On September 14, 1812, Napoleon moved into the empty city that was stripped of all supplies by its governor, Feodor Rostopchin. Relying on classical rules of warfare aiming at capturing the enemy’s capital (even though Saint Petersburg was the political capital at that time, Moscow was the spiritual capital of Russia), Napoleon had expected TsarAlexander I to offer his capitulation at the Poklonnaya Hill but the Russian command did not think of surrendering.
As Napoleon prepared to enter Moscow he was surprised to have received no delegation from the city. At the approach of a victorious general, the civil authorities customarily presented themselves at the gates of the city with the keys to the city in an attempt to safeguard the population and their property. As nobody received Napoleon he sent his aides into the city, seeking out officials with whom the arrangements for the occupation could be made. When none could be found, it became clear that the Russians had left the city unconditionally.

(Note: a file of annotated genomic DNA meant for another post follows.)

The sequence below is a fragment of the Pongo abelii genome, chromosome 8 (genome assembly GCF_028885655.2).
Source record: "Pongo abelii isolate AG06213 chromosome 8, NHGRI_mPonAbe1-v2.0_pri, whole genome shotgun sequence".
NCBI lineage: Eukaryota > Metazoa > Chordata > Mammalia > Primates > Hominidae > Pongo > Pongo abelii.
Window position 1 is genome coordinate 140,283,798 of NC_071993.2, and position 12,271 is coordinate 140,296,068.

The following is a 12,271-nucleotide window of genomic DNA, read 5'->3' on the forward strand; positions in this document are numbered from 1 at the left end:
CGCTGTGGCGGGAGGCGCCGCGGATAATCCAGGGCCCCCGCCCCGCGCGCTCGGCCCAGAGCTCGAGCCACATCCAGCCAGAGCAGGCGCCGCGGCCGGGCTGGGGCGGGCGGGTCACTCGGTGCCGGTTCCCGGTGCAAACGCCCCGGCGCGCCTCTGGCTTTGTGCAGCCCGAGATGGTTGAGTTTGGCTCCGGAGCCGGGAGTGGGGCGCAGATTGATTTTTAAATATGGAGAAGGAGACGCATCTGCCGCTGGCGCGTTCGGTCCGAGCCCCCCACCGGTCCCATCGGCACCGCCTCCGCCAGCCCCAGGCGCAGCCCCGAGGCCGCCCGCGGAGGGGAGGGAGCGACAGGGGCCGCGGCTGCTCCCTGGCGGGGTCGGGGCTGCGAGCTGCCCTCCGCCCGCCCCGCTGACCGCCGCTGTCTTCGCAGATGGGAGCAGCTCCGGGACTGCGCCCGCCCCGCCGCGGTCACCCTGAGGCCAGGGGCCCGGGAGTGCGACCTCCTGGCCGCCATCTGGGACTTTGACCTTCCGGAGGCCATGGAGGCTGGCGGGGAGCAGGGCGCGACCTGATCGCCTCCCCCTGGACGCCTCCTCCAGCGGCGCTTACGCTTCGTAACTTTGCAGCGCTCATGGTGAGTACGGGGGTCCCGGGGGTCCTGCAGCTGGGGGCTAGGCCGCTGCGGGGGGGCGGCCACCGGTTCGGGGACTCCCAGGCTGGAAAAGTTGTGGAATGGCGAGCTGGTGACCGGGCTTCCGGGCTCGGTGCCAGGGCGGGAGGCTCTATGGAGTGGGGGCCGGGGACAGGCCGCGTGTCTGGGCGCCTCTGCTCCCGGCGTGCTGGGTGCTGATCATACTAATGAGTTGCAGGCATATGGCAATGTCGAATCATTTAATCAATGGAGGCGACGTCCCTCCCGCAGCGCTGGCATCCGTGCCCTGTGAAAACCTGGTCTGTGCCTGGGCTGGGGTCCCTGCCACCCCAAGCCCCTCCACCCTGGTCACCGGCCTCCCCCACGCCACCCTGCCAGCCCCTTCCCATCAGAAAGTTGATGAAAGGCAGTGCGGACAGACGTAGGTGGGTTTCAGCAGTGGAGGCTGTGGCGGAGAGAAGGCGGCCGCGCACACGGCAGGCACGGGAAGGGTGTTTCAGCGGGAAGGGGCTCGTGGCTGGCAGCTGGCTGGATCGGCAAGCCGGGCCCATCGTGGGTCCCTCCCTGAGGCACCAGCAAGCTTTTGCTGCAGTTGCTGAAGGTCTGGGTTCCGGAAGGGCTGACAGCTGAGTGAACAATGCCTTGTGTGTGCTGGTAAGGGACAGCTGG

In a normal surrender, the city officials would be forced to find billets and make arrangements for the feeding of the soldiers, but the situation caused a free-for-all in which every man was forced to find lodgings and sustenance for himself. Napoleon was secretly disappointed by the lack of custom as he felt it robbed him of a traditional victory over the Russians, especially in taking such a historically significant city.
Before the order was received to evacuate Moscow, the city had a population of approximately 270,000 people. As much of the population pulled out, the remainder were burning or robbing the remaining stores of food, depriving the French of their use. As Napoleon entered the Kremlin, there still remained one-third of the original population, mainly consisting of foreign traders, servants and people who were unable or unwilling to flee. These, including the several hundred strong French colony, attempted to avoid the troops.
Napoleon would later retreat from Russia entirely, having lost most of the Grande Armée, and having caused on both sides the deaths of over one-half million people in the campaign.
Tuesday in the city will see thunderstorms this morning, then cloudy skies in the afternoon, with a high of seventy-five. Sunrise is 6:33 AM and sunset 7:06 PM, for 12h 32m 39s of daytime. The moon is a waxing gibbous with 86.1% of its visible disk illuminated.